Kids’ Nature Journal Club
If you’re going to have a nature journal club for children, one great place to start is around Lake Tahoe. With bird species, other types of wildlife and plants and flowers galore during all seasons, it can be a place rich to discover more about the world in which we live. That’s part of the motivation behind the Kids’ Nature Journal Club at South Lake Tahoe.
“It’s great if we can help the community to be healthy and teach kids to love and respect nature and the land around them,” said Gavin Furman, a library assistant with El Dorado County Library in South Lake Tahoe and club organizer. “One of the good things about nature journaling is that it teaches you to look closer and really contemplate what you are looking at.”
The club, for ages 10-18, meets twice a month, on second and fourth Saturday mornings for about 90 minutes. Furman spends about half that time on a lesson with slides.
“Sometimes, I’ll talk about how to identify feathers that you might find, or say where they came from on a bird or if the shaft of the feathers are clipped, then maybe they were caught by a hawk,” Furman said. “I try to talk about a different subject each time, and then we just do some free journaling and try to go outside if the weather cooperates.”
Furman began the Kids’ Nature Journal Club five years ago. It stemmed from a book called Keeping a Nature Journal that he received as a child. In the book, you’re encouraged to draw pictures of what you see in nature and then research and learn more about the animals, flowers, plants and other elements of nature you find. He remembered it once he started working for the library and also used some ideas from famous naturist and artist Jon Muir Laws.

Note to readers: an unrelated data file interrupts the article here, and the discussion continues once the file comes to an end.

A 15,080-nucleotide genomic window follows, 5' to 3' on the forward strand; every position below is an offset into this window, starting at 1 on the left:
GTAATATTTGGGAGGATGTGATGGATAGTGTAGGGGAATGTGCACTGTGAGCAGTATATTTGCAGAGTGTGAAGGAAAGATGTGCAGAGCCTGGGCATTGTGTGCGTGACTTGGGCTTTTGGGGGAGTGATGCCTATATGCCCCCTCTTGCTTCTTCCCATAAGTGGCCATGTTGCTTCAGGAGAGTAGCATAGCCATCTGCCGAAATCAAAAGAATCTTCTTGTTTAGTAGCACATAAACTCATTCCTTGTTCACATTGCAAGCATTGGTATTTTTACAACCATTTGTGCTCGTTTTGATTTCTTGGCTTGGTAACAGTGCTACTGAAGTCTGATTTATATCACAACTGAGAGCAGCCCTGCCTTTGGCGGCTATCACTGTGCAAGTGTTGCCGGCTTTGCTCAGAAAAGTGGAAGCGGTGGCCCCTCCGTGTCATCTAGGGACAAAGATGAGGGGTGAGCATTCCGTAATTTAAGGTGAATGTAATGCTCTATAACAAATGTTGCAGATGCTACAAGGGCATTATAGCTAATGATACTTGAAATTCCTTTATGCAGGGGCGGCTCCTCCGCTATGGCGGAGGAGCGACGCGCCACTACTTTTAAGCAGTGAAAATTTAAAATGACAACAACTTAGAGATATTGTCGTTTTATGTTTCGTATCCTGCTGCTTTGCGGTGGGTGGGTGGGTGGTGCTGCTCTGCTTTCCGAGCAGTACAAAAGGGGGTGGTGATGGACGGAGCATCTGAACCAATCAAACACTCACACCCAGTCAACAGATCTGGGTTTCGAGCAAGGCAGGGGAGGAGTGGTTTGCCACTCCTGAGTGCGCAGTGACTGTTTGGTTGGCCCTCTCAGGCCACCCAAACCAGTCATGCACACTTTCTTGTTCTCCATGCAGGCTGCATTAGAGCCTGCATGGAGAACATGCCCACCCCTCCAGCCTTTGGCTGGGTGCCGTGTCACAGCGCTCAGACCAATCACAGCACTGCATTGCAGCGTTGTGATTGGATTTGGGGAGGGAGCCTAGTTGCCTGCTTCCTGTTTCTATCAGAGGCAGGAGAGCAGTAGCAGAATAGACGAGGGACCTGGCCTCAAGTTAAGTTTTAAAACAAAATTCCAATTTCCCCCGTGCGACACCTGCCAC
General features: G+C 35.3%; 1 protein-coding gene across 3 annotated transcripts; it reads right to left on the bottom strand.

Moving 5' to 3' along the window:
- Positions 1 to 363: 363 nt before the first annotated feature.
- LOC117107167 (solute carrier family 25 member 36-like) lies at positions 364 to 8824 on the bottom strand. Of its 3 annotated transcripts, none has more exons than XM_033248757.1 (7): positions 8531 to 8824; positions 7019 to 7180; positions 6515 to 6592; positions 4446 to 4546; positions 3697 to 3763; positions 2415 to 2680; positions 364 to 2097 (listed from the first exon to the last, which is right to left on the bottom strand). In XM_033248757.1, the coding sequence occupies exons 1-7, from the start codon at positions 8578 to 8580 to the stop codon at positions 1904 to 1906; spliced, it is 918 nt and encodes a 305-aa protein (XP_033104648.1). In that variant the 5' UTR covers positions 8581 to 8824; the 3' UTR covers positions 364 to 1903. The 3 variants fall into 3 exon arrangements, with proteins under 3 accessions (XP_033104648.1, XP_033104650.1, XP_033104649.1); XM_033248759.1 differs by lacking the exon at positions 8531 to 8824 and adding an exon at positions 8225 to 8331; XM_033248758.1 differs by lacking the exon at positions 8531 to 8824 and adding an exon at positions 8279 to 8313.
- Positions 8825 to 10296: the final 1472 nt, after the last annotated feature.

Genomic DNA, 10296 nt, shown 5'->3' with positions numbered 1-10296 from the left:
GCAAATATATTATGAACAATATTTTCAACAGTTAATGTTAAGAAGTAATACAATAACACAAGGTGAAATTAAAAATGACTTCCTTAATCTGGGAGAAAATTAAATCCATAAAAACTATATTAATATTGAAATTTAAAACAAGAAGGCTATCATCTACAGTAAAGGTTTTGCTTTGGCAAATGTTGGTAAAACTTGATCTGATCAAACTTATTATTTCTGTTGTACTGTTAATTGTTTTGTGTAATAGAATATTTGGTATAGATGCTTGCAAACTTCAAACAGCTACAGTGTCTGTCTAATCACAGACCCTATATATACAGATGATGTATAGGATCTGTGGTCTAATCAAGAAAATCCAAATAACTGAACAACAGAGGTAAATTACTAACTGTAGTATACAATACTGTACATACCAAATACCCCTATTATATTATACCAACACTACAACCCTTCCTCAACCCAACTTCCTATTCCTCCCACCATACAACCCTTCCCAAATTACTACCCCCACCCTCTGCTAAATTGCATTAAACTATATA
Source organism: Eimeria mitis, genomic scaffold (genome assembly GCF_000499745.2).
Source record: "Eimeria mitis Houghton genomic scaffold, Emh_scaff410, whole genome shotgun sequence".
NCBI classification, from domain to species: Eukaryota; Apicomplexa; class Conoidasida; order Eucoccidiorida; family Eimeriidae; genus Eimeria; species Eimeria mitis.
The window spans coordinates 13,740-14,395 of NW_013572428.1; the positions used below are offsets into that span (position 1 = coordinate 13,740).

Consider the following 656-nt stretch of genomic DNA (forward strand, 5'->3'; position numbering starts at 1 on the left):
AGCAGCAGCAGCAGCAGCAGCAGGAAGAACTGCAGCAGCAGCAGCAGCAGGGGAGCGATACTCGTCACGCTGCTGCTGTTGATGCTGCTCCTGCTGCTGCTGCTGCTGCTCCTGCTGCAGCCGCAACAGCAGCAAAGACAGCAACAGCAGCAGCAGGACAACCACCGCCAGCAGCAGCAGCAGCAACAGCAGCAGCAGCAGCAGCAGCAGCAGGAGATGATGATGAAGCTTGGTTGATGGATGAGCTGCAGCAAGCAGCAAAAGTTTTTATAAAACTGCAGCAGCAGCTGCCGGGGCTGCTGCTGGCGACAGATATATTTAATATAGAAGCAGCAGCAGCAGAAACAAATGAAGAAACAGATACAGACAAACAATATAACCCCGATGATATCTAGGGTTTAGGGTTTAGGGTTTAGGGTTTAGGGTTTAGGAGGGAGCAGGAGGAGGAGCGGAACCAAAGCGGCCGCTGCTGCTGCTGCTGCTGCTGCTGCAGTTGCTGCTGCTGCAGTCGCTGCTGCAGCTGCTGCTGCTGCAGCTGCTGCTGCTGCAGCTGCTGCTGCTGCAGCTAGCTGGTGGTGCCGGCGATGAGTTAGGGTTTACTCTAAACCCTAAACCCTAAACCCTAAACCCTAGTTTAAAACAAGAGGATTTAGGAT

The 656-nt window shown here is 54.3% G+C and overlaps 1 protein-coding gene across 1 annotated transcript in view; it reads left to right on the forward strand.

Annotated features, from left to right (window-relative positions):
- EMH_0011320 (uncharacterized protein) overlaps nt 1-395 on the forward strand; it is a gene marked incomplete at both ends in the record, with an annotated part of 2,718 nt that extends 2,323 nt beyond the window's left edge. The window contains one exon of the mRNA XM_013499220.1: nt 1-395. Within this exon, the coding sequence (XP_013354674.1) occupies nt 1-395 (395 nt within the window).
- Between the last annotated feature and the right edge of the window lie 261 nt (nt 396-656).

“I just had an idea to start my own little thing here, even though I’m not a great artist,” Furman said. “I thought the library would be a good venue for this kind of thing.”
Lucky for the club, the El Dorado County Library is in a prime spot in Tahoe to see nature in action. “We’re right across from the lake, so it’s a pretty good place to collect things for the journal,” Furman said.
Furman said that there have been a few kids in the club who have taken that extra step beyond Saturdays to study nature on their own. He told the stories of two sisters who were regulars at the club who encouraged their cousin from Montana to do some journaling with them during a visit. There’s also another club member who visited Bali and went to a bird sanctuary and did some journaling there.
“She took photos, so we put together a Powerpoint, and she came up with a cool game to go with it, with prizes and everything,” Furman said. “It’s cool to see kids open up to the idea like that.”
Furman describes himself as “a huge bird nerd,” and while that’s a big part of the club, there’s also some content around wildflowers, landscapes and how they can be created, and the variety of butterflies and other insects that are also a part of nature.
“I think one of the things I’ve seen is an increase in confidence in what they are looking at,” he said. “Most of them are shy about showing their drawings, but I try to encourage them and stick to the message of it not being how beautiful you can draw, but trying to capture those details.”